Recent research requested by the European Union is now proposing that digital currencies issued by central banks may, in fact, improve the competition in the cryptocurrency sector and ”remedy” issues. Moreover, the research also finds that there are no major competition issues for cryptocurrencies.
The study in question is dubbed ”Competition issues in the Area of Financial Technology” and was commissioned by the European Parliament Committee on Economic and Monetary Affairs (ECON).
It touches on a veritable plethora of modern competition issues, and therefore naturally includes a section on digital currencies. For one, the study determines that the competition between cryptocurrencies should be divided into two separate groups.
Firstly, there is competition between different currencies (the so-called ”inter-cryptocurrency market”), and then there is also competition between cryptocurrency exchanges (the ”intra-cryptocurrency market”).
Although the research concedes that the inter-cryptocurrency market relies heavily on different platforms, which can enhance market power and create entry barriers, it does not identify any major competition issues therein.
Rather, the report goes on to state that the introduction of bank-backed cryptocurrencies could ”leverage the market power of banks in traditional banking services”, in addition to increasing the number of competitors on the cryptocurrency market.
This would entail increased competition and, in effect, increased competitiveness by cryptocurrency ventures, allowing market mechanisms to promote the most suitable cryptocurrency-related alternatives.
The study claims that central-bank issued cryptocurrencies could work as a remedy for existing issues in the sector. However, it also highlights that cryptocurrencies issued by banks, central or not, have the potential to reshape the cryptocurrency market dramatically.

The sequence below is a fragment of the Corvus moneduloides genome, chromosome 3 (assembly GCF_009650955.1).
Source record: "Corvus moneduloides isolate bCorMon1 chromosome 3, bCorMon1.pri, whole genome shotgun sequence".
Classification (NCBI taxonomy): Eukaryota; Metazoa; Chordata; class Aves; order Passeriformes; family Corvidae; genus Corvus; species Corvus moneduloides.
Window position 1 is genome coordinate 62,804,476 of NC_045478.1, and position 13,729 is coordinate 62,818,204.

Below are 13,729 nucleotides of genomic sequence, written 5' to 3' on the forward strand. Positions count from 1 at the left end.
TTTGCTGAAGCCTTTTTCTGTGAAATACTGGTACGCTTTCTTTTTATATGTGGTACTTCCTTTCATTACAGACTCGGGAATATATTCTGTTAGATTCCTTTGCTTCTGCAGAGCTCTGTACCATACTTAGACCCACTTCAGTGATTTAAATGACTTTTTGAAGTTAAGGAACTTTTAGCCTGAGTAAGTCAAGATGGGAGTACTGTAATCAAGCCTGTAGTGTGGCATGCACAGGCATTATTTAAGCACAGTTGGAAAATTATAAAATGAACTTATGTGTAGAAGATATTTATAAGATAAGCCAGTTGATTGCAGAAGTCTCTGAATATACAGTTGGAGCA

This is due to the sheer financial power of established financial actors, which theoretically allows them to promote their cryptocurrency offerings more heavily and more intensely than, say, cryptocurrency startups.
Nonetheless, the study notes that ”cryptocurrencies developed by large financial players […] are still at a relatively early stage”, and, therefore, do not pose any competition challenge in the medium term.
In addition to this, the report mentions that it is hard to gauge the implications of the cryptocurrency mining market, as this represents an unconventional, non-contestable market with only a few established players.
It also concludes that whilst some technical restrictions could stop users from moving between cryptocurrency wallets, this market does not seem to pose any competitive challenges – mainly due to the presence of many different wallet providers and low barriers of entry.
On the other hand, the market for cryptocurrency exchanges is ruled as being ”potentially more worrisome”, as it is seeing an increasing degree of concentration with a few major exchanges.
On the other hand, some would argue that this is a prerequisite for having safe exchanges with proper safety and security measures that successfully prevent hacks from occurring.
Nonetheless, the paper suggests that the situation with cryptocurrency exchanges should be ”monitored” for further developments. All in all, however, there does not seem to be any competition problems related to cryptocurrencies – undoubtedly much to the glee of laissez-faire proponents.
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